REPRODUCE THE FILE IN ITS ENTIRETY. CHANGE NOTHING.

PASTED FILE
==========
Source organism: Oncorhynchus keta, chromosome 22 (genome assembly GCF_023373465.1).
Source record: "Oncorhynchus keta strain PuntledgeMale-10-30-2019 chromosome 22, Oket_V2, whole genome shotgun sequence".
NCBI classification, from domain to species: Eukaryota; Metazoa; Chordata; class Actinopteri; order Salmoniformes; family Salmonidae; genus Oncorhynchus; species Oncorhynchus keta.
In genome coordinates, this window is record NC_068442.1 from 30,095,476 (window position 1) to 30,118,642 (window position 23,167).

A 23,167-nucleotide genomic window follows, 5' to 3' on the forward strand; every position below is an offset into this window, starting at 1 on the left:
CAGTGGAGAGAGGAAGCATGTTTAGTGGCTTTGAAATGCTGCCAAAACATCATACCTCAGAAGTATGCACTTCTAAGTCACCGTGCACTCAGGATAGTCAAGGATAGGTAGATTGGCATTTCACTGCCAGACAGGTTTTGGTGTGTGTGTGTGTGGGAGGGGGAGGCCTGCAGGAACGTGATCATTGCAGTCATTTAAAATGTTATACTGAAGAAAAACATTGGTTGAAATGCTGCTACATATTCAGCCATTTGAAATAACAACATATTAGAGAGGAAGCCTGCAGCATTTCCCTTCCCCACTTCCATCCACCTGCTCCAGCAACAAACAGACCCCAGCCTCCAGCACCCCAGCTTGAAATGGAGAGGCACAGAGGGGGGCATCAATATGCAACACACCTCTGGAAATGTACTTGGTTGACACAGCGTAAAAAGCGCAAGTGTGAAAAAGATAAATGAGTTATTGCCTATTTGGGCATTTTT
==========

Source organism: Oncorhynchus keta, chromosome 22 (genome assembly GCF_023373465.1).
Source record: "Oncorhynchus keta strain PuntledgeMale-10-30-2019 chromosome 22, Oket_V2, whole genome shotgun sequence".
NCBI classification, from domain to species: Eukaryota; Metazoa; Chordata; class Actinopteri; order Salmoniformes; family Salmonidae; genus Oncorhynchus; species Oncorhynchus keta.
In genome coordinates, this window is record NC_068442.1 from 30,095,476 (window position 1) to 30,118,642 (window position 23,167).

A 23,167-nucleotide genomic window follows, 5' to 3' on the forward strand; every position below is an offset into this window, starting at 1 on the left:
CAGTGGAGAGAGGAAGCATGTTTAGTGGCTTTGAAATGCTGCCAAAACATCATACCTCAGAAGTATGCACTTCTAAGTCACCGTGCACTCAGGATAGTCAAGGATAGGTAGATTGGCATTTCACTGCCAGACAGGTTTTGGTGTGTGTGTGTGTGGGAGGGGGAGGCCTGCAGGAACGTGATCATTGCAGTCATTTAAAATGTTATACTGAAGAAAAACATTGGTTGAAATGCTGCTACATATTCAGCCATTTGAAATAACAACATATTAGAGAGGAAGCCTGCAGCATTTCCCTTCCCCACTTCCATCCACCTGCTCCAGCAACAAACAGACCCCAGCCTCCAGCACCCCAGCTTGAAATGGAGAGGCACAGAGGGGGGCATCAATATGCAACACACCTCTGGAAATGTACTTGGTTGACACAGCGTAAAAAGCGCAAGTGTGAAAAAGATAAATGAGTTATTGCCTATTTGGGCATTTTT